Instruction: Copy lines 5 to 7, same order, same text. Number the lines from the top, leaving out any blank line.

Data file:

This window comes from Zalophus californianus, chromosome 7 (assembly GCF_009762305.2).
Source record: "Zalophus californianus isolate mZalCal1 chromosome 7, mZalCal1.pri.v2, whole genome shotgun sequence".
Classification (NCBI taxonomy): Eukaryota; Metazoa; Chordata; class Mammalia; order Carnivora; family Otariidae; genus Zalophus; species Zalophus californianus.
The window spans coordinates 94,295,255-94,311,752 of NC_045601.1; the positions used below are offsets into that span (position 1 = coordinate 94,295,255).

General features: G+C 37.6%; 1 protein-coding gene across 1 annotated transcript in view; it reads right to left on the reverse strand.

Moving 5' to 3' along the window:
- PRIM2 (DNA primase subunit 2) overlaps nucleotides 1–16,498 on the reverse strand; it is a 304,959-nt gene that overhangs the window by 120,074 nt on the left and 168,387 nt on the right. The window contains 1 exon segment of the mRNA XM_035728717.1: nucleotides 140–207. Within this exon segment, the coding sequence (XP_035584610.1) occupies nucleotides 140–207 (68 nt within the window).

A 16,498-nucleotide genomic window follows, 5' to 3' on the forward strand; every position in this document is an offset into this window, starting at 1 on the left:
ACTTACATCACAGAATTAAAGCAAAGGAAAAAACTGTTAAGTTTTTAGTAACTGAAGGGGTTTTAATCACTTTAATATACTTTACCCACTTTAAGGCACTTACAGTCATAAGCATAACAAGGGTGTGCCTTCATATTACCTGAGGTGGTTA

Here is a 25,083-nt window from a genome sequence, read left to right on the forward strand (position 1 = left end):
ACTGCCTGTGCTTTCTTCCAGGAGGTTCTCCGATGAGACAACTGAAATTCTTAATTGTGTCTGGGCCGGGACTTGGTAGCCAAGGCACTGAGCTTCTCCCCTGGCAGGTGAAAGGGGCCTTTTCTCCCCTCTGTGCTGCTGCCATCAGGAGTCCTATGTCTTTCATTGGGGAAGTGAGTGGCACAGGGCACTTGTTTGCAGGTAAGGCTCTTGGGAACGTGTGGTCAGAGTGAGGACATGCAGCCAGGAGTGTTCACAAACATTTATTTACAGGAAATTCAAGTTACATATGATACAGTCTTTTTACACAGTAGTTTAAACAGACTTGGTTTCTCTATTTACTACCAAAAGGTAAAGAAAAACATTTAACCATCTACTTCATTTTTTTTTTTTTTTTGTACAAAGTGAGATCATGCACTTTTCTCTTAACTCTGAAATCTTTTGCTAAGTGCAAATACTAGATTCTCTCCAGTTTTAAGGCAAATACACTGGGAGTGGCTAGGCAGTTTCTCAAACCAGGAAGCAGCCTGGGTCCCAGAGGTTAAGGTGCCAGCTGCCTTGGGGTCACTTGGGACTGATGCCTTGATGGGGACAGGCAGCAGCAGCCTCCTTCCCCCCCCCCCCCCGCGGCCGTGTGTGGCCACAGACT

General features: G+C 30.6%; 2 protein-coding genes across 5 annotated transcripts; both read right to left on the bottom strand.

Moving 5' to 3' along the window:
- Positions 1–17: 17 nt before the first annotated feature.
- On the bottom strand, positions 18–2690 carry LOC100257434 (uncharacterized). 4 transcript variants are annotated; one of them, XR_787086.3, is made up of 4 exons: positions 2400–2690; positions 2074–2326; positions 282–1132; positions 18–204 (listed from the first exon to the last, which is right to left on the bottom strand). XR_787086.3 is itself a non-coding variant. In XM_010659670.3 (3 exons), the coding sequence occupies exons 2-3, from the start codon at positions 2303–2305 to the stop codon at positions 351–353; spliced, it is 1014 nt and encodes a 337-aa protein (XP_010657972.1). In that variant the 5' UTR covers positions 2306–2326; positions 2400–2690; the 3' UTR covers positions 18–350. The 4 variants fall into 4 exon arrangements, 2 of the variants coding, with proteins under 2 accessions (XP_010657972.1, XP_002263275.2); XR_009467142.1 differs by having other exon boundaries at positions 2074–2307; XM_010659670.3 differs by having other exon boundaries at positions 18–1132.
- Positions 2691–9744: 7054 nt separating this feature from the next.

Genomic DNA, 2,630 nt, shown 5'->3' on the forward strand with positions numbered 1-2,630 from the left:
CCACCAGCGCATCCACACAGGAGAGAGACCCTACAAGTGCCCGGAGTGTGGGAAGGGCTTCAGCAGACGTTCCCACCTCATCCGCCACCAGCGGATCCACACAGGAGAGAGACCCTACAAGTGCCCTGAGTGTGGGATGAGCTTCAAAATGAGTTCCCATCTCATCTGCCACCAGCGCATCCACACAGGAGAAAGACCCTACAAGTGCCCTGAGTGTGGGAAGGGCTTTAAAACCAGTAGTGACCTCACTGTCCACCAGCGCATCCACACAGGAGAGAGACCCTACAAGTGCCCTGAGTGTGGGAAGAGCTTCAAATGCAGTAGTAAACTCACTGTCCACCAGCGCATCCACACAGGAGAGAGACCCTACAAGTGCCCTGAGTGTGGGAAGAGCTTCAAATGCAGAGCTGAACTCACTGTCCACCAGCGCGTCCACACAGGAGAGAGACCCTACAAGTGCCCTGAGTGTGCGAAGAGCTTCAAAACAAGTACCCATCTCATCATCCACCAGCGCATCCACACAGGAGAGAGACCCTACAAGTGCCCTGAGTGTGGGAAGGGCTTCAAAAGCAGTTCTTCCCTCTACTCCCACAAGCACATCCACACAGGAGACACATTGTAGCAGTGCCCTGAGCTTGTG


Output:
General features: G+C 37.6%; 1 protein-coding gene across 1 annotated transcript in view; it reads right to left on the reverse strand.

Moving 5' to 3' along the window:
- PRIM2 (DNA primase subunit 2) overlaps nucleotides 1–16,498 on the reverse strand; it is a 304,959-nt gene that overhangs the window by 120,074 nt on the left and 168,387 nt on the right. The window contains 1 exon segment of the mRNA XM_035728717.1: nucleotides 140–207. Within this exon segment, the coding sequence (XP_035584610.1) occupies nucleotides 140–207 (68 nt within the window).